How Do Turnip Seeds Grow Best?
Turnip plants, native to Asia, Europe and North America, are widely cultivated for their edible seeds. These aromatic, small-green plants are cultivated as ornamental garden plants, for both decoration and for their edible shoots. Their flat, bushy leaves make them ideal for landscaping and roadside grubbing. The fleshy, gray-green leaves add to their popularity as a vegetable. The edible part of the turnip, called rhizome, is a popular ingredient in Chinese, Japanese and Indian cuisine. The small, dark green roots, also known as rhizomes, contain a flavor that is pleasant but not sweet.
In northern regions, sow direct-sown non-GMO seven turnip seeds in late summer or early fall, when the soil is easily workable. In southern regions with hot, dry summers, you could plant turnip seeds just before the leaves emerge in late fall or let the plants to overwinter in the late autumn. In most cases, turnips tend to grow best in cool-season climates ranging from 40 75 degrees Fahrenheit. They are best planted in thick, well-drained soil with a neutral pH. They need well-drained, rich soil with lots of moisture.
Planting date is not crucial as long as seedlings are set in the right location and the weather is on your side. It does not matter if the seeds are sown during the summer or late fall but do ensure that the area is well-drained and the soil has time to settle. You could also go for container gardening and let the Turnip plants settle on a hard surface. However, the soil should be well-drained.
Do not be anxious about the timing because there is nothing to lose by trying out different varieties in the early days. While some varieties tend to produce good harvests in just a few years, others take many years to bear fruit. The earlier you plant and harvest the Turnip, the more chances of it becoming established and getting good harvests. Some of the common varieties are Cashmere, Golden Fleece, Parma, Red Turnip, Royal Turnip, Butterfly Turnip and English Cottage White Turnip. You can get details about various varieties of turnips and their optimal planting and harvesting seasons from seeds catalogues available online.
Some of the necessary conditions for successful growing of turnip seeds are fertile soil, adequate number of flowers for flower bed, ample amount of water and cool temperatures during the season of good harvest. If you keep all these factors in mind, you would be able to grow fast growing varieties like Parma Turnip and Butterfly Turnip easily. However, if the soil and the climate are not suitable for successful growing of turnip seeds, then do not expect any results.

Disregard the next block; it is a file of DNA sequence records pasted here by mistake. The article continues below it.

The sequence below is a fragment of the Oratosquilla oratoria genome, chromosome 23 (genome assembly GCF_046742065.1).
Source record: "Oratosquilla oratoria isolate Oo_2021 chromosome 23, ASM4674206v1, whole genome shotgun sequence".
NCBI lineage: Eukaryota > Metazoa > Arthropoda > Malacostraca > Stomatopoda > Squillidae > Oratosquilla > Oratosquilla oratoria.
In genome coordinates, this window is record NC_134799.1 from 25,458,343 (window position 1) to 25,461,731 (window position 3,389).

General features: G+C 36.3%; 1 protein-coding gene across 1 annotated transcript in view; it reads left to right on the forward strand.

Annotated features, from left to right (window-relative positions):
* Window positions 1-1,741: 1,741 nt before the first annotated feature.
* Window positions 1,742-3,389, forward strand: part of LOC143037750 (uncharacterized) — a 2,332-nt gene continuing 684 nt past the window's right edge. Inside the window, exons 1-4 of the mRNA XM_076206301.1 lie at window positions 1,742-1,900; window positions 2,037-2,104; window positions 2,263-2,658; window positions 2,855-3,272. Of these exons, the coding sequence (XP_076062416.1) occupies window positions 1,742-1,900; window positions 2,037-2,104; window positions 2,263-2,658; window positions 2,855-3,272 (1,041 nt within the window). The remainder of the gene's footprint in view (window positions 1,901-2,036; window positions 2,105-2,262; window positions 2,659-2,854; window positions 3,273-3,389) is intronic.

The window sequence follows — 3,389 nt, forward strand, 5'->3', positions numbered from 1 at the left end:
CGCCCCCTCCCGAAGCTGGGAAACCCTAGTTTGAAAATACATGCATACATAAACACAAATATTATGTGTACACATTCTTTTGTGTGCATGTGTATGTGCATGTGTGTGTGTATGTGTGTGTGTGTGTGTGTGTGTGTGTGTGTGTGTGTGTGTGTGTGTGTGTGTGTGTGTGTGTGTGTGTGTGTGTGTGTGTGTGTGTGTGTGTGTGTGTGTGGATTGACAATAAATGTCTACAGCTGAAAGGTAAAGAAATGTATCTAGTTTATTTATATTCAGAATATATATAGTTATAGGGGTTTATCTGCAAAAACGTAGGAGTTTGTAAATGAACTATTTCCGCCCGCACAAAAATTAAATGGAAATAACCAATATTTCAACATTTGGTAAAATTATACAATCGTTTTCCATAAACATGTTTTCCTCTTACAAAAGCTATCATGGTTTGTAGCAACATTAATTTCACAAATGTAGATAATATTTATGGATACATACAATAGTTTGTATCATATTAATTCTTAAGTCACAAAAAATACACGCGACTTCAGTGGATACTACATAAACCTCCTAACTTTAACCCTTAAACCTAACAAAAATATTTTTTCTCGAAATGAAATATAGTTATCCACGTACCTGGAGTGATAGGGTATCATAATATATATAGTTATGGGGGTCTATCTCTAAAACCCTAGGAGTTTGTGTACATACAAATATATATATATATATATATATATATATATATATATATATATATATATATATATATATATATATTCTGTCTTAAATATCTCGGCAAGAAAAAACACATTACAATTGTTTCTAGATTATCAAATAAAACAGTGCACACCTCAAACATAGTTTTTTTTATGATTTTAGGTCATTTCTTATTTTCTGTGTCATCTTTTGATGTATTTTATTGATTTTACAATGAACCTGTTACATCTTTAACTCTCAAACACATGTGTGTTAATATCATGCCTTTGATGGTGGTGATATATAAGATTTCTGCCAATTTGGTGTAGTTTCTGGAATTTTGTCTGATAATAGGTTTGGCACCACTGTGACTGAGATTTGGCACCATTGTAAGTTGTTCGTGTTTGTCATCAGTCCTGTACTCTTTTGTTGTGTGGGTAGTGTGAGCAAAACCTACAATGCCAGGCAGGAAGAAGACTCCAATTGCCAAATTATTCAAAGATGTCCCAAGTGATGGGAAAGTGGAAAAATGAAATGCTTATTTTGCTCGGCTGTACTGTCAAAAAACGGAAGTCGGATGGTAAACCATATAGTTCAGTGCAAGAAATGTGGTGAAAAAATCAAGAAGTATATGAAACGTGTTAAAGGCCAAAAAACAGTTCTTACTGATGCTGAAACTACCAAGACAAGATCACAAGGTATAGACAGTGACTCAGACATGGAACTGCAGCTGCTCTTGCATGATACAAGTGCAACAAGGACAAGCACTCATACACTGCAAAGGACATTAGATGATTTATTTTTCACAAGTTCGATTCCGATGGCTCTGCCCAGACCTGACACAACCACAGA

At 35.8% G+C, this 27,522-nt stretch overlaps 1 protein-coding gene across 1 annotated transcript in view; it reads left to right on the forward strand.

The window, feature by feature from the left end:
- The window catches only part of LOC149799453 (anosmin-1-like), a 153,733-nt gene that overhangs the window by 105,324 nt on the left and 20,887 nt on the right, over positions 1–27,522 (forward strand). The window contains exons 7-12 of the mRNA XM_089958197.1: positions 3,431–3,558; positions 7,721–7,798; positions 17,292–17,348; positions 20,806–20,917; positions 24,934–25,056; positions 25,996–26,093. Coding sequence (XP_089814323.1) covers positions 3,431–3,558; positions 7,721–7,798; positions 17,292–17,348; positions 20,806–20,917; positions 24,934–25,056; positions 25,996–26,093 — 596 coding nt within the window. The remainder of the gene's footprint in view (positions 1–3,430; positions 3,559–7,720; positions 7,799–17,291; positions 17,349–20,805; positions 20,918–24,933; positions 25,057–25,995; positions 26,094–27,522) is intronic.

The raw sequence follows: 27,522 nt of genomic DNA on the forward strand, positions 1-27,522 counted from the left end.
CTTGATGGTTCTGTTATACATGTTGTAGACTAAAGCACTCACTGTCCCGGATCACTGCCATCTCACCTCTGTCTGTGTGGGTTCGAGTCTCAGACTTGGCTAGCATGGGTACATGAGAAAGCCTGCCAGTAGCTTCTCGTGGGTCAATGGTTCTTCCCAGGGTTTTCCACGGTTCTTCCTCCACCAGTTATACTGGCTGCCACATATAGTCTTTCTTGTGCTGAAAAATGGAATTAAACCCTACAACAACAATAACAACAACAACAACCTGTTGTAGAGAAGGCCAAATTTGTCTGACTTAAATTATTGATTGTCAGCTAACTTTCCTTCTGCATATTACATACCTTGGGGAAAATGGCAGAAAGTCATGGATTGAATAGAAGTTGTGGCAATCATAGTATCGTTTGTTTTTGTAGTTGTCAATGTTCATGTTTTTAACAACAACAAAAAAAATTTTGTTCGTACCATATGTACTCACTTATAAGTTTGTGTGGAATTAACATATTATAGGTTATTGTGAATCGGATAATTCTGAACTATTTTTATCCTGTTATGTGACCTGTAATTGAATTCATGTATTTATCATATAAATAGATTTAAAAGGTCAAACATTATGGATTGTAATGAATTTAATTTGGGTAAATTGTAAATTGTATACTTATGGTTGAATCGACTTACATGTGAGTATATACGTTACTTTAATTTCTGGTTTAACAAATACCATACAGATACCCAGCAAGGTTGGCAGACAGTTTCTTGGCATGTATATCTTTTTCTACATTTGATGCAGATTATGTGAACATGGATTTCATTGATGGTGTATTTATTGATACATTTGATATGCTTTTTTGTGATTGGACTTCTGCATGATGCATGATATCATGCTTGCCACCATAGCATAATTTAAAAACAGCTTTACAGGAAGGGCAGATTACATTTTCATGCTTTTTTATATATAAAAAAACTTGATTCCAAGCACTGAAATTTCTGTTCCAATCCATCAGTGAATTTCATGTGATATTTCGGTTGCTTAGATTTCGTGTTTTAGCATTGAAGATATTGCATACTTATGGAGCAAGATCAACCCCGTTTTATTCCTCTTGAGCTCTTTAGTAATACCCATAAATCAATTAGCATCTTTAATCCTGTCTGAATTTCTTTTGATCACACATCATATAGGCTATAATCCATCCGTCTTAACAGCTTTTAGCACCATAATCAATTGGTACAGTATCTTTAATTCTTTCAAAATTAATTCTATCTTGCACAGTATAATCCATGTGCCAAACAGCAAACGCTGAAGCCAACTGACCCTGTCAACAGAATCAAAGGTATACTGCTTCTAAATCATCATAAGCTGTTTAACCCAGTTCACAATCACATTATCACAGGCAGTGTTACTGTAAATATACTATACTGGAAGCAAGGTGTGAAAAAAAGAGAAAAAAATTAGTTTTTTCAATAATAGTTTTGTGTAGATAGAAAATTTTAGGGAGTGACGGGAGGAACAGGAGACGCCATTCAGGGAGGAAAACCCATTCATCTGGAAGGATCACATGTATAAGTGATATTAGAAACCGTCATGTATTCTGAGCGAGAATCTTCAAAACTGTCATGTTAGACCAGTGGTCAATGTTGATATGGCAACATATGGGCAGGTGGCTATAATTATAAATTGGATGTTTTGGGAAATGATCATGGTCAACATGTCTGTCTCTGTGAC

Some of the common diseases that can affect turnip plants include blight, blue blight, Dutch Elm Disease and Aphids. If you are lucky enough to have a garden with a healthy balance of soil, topsoil and compost, blight and blue blight will not affect your turnips. Aphids, on the other hand, can destroy your whole crop if they infest the seedling. If you are growing Parma turnips, you need to remove the aphids before you start with the harvest. The problem is that some of the pombeeds remain attached to the leaves and branches of the turnip. So, the aphid eat up the entire turnip in a very short time.
Many people prefer to harvest late summer to late fall so as to avoid the heat waves in the fall. In most of the northern states, it is not possible to harvest the turnips grown in late summer or the early fall. You need to wait until the harvest season starts in late spring or in early fall. In some places like North Carolina, there are harvests all through the year.
When you are ready to plant your turnip seeds, be sure to dig the holes about a foot deep. After the root ball is fully developed, spread some fertilizer (one-half cup of fertilizer to six inches of turnip roots) and keep the soil moist. Water the soil only when the soil becomes dry. The roots will absorb the water and will continue to grow.